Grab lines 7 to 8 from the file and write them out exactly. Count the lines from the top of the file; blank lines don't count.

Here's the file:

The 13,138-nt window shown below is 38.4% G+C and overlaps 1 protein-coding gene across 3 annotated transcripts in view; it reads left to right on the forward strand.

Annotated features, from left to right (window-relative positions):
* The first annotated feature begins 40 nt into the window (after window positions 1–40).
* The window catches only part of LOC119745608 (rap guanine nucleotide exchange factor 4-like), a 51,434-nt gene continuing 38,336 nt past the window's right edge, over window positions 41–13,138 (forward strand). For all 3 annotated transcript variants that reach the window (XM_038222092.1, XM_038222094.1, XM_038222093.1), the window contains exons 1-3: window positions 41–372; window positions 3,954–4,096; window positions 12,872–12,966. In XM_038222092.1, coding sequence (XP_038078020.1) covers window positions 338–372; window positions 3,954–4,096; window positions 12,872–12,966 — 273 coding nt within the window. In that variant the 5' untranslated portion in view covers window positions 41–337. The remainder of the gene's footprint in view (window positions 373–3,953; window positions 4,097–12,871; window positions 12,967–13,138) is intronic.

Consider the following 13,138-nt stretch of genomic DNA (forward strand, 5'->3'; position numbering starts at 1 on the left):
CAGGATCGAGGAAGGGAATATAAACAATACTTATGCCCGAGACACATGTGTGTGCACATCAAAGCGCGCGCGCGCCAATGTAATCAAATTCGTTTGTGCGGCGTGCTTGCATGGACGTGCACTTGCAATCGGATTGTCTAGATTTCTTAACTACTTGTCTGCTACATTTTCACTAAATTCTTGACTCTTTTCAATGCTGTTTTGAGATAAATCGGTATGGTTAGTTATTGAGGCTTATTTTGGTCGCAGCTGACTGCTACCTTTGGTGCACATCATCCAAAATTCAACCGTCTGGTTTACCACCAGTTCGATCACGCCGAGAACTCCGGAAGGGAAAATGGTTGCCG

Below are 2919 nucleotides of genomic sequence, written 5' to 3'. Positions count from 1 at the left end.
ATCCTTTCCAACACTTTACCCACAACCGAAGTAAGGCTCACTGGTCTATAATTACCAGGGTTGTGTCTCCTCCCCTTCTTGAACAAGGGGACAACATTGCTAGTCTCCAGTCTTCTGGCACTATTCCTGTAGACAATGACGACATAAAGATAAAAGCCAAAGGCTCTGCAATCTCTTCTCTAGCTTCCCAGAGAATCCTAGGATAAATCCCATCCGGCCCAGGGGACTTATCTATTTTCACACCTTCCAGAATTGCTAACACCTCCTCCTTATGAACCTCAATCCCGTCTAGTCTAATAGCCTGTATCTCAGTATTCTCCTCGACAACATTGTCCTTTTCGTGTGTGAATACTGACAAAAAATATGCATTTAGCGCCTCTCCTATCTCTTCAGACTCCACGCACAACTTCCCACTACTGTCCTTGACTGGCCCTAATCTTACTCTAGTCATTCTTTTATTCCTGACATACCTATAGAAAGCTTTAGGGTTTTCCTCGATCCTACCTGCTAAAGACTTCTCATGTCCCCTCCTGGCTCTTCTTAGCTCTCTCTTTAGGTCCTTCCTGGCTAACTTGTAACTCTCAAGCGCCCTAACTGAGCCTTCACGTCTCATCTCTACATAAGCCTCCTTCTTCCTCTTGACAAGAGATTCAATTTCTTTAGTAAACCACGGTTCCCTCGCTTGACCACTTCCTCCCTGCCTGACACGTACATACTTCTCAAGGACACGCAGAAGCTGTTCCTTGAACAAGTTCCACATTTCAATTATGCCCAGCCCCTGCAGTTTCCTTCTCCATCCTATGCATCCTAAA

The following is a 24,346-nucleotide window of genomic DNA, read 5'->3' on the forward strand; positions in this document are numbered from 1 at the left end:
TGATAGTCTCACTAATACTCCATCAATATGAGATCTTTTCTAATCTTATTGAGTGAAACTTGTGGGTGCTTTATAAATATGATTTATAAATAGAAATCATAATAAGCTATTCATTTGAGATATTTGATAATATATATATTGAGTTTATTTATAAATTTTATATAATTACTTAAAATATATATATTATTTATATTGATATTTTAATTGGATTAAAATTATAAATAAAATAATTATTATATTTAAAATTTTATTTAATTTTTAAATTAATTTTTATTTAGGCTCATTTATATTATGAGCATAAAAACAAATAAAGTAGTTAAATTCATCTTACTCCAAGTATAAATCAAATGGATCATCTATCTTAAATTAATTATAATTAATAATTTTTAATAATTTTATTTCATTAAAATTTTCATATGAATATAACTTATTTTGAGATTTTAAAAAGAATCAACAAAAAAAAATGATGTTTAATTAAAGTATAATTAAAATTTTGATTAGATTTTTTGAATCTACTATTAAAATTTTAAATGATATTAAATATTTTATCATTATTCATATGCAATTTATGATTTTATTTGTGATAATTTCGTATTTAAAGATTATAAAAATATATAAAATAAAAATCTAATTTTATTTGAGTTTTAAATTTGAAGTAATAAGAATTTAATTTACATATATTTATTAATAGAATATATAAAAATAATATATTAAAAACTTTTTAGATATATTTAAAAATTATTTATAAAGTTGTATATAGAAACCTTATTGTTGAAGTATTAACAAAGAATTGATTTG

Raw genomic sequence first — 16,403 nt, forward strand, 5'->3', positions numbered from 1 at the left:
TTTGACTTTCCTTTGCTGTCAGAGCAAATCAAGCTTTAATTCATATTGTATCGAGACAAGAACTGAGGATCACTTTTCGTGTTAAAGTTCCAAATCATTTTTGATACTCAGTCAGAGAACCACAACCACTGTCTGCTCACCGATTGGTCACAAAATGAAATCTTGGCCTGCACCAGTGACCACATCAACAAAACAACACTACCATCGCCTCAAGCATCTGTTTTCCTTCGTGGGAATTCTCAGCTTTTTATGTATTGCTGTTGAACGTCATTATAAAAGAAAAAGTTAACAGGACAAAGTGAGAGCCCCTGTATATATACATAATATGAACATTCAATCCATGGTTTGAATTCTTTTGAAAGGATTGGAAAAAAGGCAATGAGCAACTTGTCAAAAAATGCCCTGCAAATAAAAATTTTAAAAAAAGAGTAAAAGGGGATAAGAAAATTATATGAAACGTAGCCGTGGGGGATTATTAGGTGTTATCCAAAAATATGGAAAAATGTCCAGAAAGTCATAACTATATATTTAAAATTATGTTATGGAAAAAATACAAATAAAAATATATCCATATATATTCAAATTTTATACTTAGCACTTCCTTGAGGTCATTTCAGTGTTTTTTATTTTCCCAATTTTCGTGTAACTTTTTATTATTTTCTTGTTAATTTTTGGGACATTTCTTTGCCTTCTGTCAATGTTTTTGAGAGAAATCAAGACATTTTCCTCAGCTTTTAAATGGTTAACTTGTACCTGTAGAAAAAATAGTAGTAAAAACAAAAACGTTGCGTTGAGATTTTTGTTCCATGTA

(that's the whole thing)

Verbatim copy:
Below are 2919 nucleotides of genomic sequence, written 5' to 3'. Positions count from 1 at the left end.
ATCCTTTCCAACACTTTACCCACAACCGAAGTAAGGCTCACTGGTCTATAATTACCAGGGTTGTGTCTCCTCCCCTTCTTGAACAAGGGGACAACATTGCTAGTCTCCAGTCTTCTGGCACTATTCCTGTAGACAATGACGACATAAAGATAAAAGCCAAAGGCTCTGCAATCTCTTCTCTAGCTTCCCAGAGAATCCTAGGATAAATCCCATCCGGCCCAGGGGACTTATCTATTTTCACACCTTCCAGAATTGCTAACACCTCCTCCTTATGAACCTCAATCCCGTCTAGTCTAATAGCCTGTATCTCAGTATTCTCCTCGACAACATTGTCCTTTTCGTGTGTGAATACTGACAAAAAATATGCATTTAGCGCCTCTCCTATCTCTTCAGACTCCACGCACAACTTCCCACTACTGTCCTTGACTGGCCCTAATCTTACTCTAGTCATTCTTTTATTCCTGACATACCTATAGAAAGCTTTAGGGTTTTCCTCGATCCTACCTGCTAAAGACTTCTCATGTCCCCTCCTGGCTCTTCTTAGCTCTCTCTTTAGGTCCTTCCTGGCTAACTTGTAACTCTCAAGCGCCCTAACTGAGCCTTCACGTCTCATCTCTACATAAGCCTCCTTCTTCCTCTTGACAAGAGATTCAATTTCTTTAGTAAACCACGGTTCCCTCGCTTGACCACTTCCTCCCTGCCTGACACGTACATACTTCTCAAGGACACGCAGAAGCTGTTCCTTGAACAAGTTCCACATTTCAATTATGCCCAGCCCCTGCAGTTTCCTTCTCCATCCTATGCATCCTAAA